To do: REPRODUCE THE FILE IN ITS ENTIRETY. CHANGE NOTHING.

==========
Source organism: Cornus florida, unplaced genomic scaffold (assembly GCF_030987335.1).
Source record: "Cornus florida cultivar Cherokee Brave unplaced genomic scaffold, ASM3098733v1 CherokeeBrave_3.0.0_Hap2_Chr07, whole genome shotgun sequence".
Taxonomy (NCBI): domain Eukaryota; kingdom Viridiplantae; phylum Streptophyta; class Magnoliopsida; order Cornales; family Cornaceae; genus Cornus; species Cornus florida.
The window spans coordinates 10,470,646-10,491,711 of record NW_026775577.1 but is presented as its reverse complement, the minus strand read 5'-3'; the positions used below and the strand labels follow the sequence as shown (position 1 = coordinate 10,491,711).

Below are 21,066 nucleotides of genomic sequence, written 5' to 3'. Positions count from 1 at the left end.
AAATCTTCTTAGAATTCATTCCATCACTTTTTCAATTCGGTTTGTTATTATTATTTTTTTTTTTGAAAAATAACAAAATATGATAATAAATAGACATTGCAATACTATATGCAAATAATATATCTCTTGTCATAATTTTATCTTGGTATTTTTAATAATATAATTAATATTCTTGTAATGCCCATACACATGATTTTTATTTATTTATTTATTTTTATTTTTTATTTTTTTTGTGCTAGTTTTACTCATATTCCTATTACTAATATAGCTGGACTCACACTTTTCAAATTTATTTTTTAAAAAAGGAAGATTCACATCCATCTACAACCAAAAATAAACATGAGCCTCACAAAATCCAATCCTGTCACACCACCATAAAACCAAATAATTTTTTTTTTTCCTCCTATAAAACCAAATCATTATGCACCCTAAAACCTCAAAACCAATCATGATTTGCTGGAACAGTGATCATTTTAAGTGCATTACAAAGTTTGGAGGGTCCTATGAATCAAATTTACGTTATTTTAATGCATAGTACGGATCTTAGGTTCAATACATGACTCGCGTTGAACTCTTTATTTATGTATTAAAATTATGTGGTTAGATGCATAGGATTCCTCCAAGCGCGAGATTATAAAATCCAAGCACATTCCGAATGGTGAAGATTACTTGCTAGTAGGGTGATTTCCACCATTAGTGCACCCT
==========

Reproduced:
Source organism: Cornus florida, unplaced genomic scaffold (assembly GCF_030987335.1).
Source record: "Cornus florida cultivar Cherokee Brave unplaced genomic scaffold, ASM3098733v1 CherokeeBrave_3.0.0_Hap2_Chr07, whole genome shotgun sequence".
Taxonomy (NCBI): domain Eukaryota; kingdom Viridiplantae; phylum Streptophyta; class Magnoliopsida; order Cornales; family Cornaceae; genus Cornus; species Cornus florida.
The window spans coordinates 10,470,646-10,491,711 of record NW_026775577.1 but is presented as its reverse complement, the minus strand read 5'-3'; the positions used below and the strand labels follow the sequence as shown (position 1 = coordinate 10,491,711).

Below are 21,066 nucleotides of genomic sequence, written 5' to 3'. Positions count from 1 at the left end.
AAATCTTCTTAGAATTCATTCCATCACTTTTTCAATTCGGTTTGTTATTATTATTTTTTTTTTTGAAAAATAACAAAATATGATAATAAATAGACATTGCAATACTATATGCAAATAATATATCTCTTGTCATAATTTTATCTTGGTATTTTTAATAATATAATTAATATTCTTGTAATGCCCATACACATGATTTTTATTTATTTATTTATTTTTATTTTTTATTTTTTTTGTGCTAGTTTTACTCATATTCCTATTACTAATATAGCTGGACTCACACTTTTCAAATTTATTTTTTAAAAAAGGAAGATTCACATCCATCTACAACCAAAAATAAACATGAGCCTCACAAAATCCAATCCTGTCACACCACCATAAAACCAAATAATTTTTTTTTTTCCTCCTATAAAACCAAATCATTATGCACCCTAAAACCTCAAAACCAATCATGATTTGCTGGAACAGTGATCATTTTAAGTGCATTACAAAGTTTGGAGGGTCCTATGAATCAAATTTACGTTATTTTAATGCATAGTACGGATCTTAGGTTCAATACATGACTCGCGTTGAACTCTTTATTTATGTATTAAAATTATGTGGTTAGATGCATAGGATTCCTCCAAGCGCGAGATTATAAAATCCAAGCACATTCCGAATGGTGAAGATTACTTGCTAGTAGGGTGATTTCCACCATTAGTGCACCCT